We are building a Java application, using BitBucket as private Git repo, and we wanted to have an online Jenkins to have our code continuously tested and built on each push. So we decided to give OpenShift a try.
OpenShift offers a free account with three “small gears“, which are like small VMs, where you can install whatever you want. It also allows you to install some apps with just a few clicks, these ones are called “cartridges” (like the good old console video games!).
These gears have some limitations: 1Gb of disk space and about 512Mb of RAM, but they work out of the box, you can connect to them using ssh, apps have their own git repo to update them (the gear is auto restarted once the repo is pushed), you have your own domain and they can also be created or destroyed to optimize the use of the gears. Crazy!
The Jenkins solution there uses one gear and it is always online. Whenever you ask to execute a job, the job executor created uses another gear, that can be created or reused at that moment. This new gear is destroyed after 15mins of being idle.
If the gear is new, the job executor clones the repo and downloads everything from scratch (source, artifacts, plugins etc), builds everything and the results are collected by the Jenkins gear (don’t know exactly the process… it may be magic).
If the gear already exists and it is being reused, the job executor updates its repo and runs with what it already has, obviously faster.
I didn’t find any place where you can setup the job executor gear to remain active, just to avoid doing all the process over and over again. Anyway, I didn’t investigated too much about it. And it seems that the only problem is the time it consumes to build, because the rest is pretty cool the way it is (careful here, if you plan to run many jobs at once).
Let Jenkins get the code
So once you have your Jenkins up and running, you may need to get access to your repo to clone it.
SSH Credentials to get the BitBucket repo cloned
- Connect to the server using ssh.
- Generate the user ssh credentials with:
ssh-keygen -t rsa
- Save the credentials somewhere in
- Then add it to Jenkins in the “Manage Credentials” configuration page. I saved mine here:
- Finally, go to BitBucket to enable Jenkins to clone the repo, using the Configuration/Deployment keys/Add key”, adding the ssh public key.
Update (2014-04-02): if you find issues with ssh when jenkins tries to clone the git repo, you will probably need to read this:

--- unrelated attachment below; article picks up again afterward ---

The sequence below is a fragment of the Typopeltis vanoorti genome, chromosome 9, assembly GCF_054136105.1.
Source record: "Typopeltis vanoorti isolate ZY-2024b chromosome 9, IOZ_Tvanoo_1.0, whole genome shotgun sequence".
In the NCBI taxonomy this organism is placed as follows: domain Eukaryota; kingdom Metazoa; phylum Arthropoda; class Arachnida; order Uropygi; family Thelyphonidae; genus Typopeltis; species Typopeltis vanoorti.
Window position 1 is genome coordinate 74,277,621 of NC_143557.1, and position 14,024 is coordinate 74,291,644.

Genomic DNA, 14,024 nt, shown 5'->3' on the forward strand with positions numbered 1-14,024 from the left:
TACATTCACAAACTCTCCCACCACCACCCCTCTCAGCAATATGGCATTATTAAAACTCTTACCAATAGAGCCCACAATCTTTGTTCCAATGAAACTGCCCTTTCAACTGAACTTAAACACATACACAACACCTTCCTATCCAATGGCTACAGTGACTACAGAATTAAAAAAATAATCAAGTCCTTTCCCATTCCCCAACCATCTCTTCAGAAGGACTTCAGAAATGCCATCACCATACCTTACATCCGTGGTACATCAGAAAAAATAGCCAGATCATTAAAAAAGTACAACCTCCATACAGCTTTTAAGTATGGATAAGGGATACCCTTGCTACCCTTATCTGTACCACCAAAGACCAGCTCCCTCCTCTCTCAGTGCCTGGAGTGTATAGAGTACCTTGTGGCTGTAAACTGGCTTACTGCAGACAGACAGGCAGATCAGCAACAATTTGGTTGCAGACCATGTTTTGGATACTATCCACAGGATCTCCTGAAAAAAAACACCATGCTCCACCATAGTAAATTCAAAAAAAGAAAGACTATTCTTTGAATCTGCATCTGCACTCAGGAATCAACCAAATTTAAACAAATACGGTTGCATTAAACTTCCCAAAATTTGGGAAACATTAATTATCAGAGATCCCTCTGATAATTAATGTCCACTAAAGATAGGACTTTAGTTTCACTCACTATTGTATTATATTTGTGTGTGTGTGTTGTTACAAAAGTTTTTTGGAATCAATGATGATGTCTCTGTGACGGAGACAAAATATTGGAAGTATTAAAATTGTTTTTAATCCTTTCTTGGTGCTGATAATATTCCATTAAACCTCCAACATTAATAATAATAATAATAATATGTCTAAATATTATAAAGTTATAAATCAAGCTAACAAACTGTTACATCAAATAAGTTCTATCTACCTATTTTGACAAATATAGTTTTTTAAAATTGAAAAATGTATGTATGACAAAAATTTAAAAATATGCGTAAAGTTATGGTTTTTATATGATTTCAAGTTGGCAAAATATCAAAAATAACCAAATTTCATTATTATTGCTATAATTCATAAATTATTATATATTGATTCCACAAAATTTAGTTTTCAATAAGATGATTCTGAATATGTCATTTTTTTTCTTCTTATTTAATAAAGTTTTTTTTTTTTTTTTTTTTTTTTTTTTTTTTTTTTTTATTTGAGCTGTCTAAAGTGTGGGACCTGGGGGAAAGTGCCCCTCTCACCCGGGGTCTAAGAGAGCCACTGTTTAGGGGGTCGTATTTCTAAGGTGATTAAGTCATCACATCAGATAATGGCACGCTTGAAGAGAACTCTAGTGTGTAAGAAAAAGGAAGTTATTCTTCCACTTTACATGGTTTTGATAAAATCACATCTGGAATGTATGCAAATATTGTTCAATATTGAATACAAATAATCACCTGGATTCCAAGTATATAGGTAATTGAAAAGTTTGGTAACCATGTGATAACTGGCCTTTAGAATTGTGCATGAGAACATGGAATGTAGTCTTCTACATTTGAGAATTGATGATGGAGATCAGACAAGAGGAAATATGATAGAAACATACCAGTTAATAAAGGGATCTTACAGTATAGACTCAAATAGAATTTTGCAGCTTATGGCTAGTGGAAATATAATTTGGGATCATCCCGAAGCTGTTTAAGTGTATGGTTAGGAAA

Where it states that (after having the keys in $OPENSHIFT_DATA_DIR and the public key added to BitBucket), you basically need to create a script in $OPENSHIFT_DATA_DIR, let’s call it wrapper.sh with the following:
#!/bin/bash ssh -i $OPENSHIFT_DATA_DIR/id_rsa $1 $2
And then run the following:
GIT_SSH=$OPENSHIFT_DATA_DIR/wrapper git clone firstname.lastname@example.org:<git_user>/<git_repo>.git
Thanks to Douglas Carvalho for spotting the issue!
Then tell Maven to build it
There is one big issue with this CI approach (Java code + BitBucket repo + Jenkins in OpenShift):
Even when Jenkins is installed really easy and runs out of the box, the Maven integration just SUCKS.
Why? Maven uses
~/.m2 folder by default to search for
settings.xml and to store the artifacts repo. But the gear does not provide write access to
$HOME to the process, only to
$OPENSHIFT_DATA_DIR. So trying to create a Maven2/Maven3 job is not going to work.
- create a free-style job
- add a shell script step after getting the local repo cloned
- use that script to create a settings.xml in the
$OPENSHIFT_DATA_DIRfolder that tells Maven to create the repo somewhere in that folder.
- run Maven goals to build your project using the just-created
Example of workaround
cd $OPENSHIFT_DATA_DIR echo -e "74settings>\n 74localRepository>$OPENSHIFT_DATA_DIR74/localRepository>\n74/settings>\n" > settings.xml cd ../../$WORKSPACE/ok-prototype-backend mvn clean package -s $OPENSHIFT_DATA_DIR/settings.xml
Repo Hook to trigger the build
We now need to tell Jenkins to start the job once the repo is updated, automatically, so there is no need to check every time we push our code.
To achieve this we are using the POST hook in the BitBucket repo, where you basically need to build the Jenkins url needed as follows:
- USER: is the Jenkins user that will trigger the job
- APITOKEN: is a token associated to that user to allow the use of the API, you can get it from the user configuration page in Jenkins
- JENKINS_URL: the url of your jenkins server
- JOBNAME: the name of the job
- TOKEN: the token associated to the job, you must add it in the job configuration page (enable remote triggers)
The cool thing about this is that you can check if it works just using curl from the console.
Also note there is no password in the url, you have the API TOKEN instead, this is to avoid publishing your user and password.
Something else we do to improve security a little bit is having a different user with just access rights to read and build jobs, and use it only for this. So we don’t have to publish our own user and token, which may have admin rights.
This is based on these documents:
- How to clone a private Git repo from a gear
- Make Jenkins work with a private Git repo (the thread that led to the solution in the previous link, also includes some references to stackoverflow questions)
- Jenkins Remote Access API (submitting jobs)
- Jenkins hook management] (check out the comments)
- Hooking BitBucket up with Jenkins] (this is VERY useful if you want to try the Jenkins hook)
If you find other workarounds to the Maven issue, or better ways to achieve the integrations, please let me know ok?